Boyd bonded with Cavendish on a Hallmark film in 2015. “Her character had this bakery, and it was a Christmas movie, but it’s August out in Abbotsford and it’s 37 degrees, so I have to come in from outside and brush fake snow off my coat and my hat and I’m having a hot flash underneath there because I’m going through menopause,” she chuckles. “We commiserated together.”
It was on that Hallmark set that the idea for this month’s production of Marion Bridge took root. “I said, ‘Nicola, I want to do a play,’ and she said, ‘Well, let’s do one together,’ and I just about died when she said that,” laughs Boyd.
Boyd portrays Agnes, a Toronto-based actress whose life was derailed when she was forced to give up a baby as a teen.
Boyd understands the complicated emotions swirling around teen pregnancy and adoption better than most.
“When I was in grade 10, they were introducing a more advanced sexual education curriculum into BC high schools, and my best friend’s mother phoned my mother and asked, ‘Are you going to let Lynda partake?’ And my mom was like, ‘Well, I’d rather they teach her than me having to talk about this stuff,’” recalls Boyd. “And my friend wasn’t allowed to go to the class, and she ended up getting pregnant a couple months later. They shipped her off, not to a convent, but out of town, so that the neighbours wouldn’t know that she was having a baby at 15.”
That friend was able to keep her baby and now has a 41-year-old daughter, adds Boyd – unlike her character in Marion Bridge, who “got to hold the baby for five minutes, and then they took her away, and that’s to me why my life has gone off the rails.”
Boyd has changed her tune about therapy since quitting Studio 58 all those years ago. She sought professional help after her sister died. “I couldn't shake my grief, even though I knew for seven years that she had HIV,” says Boyd. “The reality was, ‘I’m going to raise her son, and I can not get over my grief. I need help.’ That’s when therapy and medication started for me.”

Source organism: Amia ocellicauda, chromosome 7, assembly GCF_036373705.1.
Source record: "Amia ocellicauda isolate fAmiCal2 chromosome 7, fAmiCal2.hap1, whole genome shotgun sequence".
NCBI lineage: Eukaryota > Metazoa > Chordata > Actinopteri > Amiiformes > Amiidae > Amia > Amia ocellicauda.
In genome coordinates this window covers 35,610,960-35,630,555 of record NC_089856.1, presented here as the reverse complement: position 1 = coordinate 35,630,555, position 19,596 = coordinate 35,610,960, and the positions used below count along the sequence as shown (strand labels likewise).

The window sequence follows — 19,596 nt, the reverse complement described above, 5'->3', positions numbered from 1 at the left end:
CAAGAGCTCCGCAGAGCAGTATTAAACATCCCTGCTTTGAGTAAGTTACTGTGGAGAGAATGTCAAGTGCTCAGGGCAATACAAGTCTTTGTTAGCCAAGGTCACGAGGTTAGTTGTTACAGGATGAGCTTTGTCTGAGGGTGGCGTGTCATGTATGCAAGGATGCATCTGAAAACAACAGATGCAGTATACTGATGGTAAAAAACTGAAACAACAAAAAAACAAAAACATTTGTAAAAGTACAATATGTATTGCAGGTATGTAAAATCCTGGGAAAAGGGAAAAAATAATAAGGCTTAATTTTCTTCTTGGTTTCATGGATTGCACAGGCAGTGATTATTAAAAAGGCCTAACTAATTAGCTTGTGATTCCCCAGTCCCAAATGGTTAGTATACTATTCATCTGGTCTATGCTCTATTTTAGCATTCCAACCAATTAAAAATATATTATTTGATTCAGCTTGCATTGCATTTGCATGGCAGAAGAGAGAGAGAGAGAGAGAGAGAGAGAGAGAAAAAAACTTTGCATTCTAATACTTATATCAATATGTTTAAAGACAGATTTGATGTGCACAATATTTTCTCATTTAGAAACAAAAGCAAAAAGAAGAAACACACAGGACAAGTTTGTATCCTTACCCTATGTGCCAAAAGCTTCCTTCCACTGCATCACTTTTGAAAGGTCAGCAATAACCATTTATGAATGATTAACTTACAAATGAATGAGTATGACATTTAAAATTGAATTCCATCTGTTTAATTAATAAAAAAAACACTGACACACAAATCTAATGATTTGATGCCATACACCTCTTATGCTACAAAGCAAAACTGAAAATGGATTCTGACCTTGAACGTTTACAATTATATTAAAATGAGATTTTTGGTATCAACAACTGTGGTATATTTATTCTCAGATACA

Mental health advocacy is now central to her identity. “Mental health awareness has only just come to the forefront,” says Boyd. “It’s been covered in shame and stigma for so long. I have no qualms talking about it. If you had cancer, you wouldn’t be ashamed. You’d tell people, and they’d come to your aid.”
When the brother of Republic of Doyle co-star Marthe Bernard died by suicide in 2014, Boyd worked with Bernard, comedy icon Mary Walsh, and Newfoundland MLA Gerry Rogers on mental health awareness PSAs that are now shown in Newfoundland schools. “It’s broken open the conversation in Newfoundland,” says Boyd.
Don’t be fooled: Boyd isn’t all heavy conversation, all the time. She also laughs. A lot. Humour is a driving force behind The Diva Detectives, the series she’s developing with Teryl Rothery (Stargate SG-1).
Boyd first met Rothery in tap-dancing class when they were both teenagers. The duo’s concept follows two actresses – one wildly successful (played by Rothery), one not so much (played by Boyd) – who co-starred in a buddy crime show back in the 1980s and reunite years later to fight crime in the real world.
“The first thing I want to shoot is the opening credits to the original crime show: Teryl and me with giant wigs on, running through some back alley, and then we freeze and it’s like, ‘They’re mean, they’re hot, they’re The Diva Detectives.’”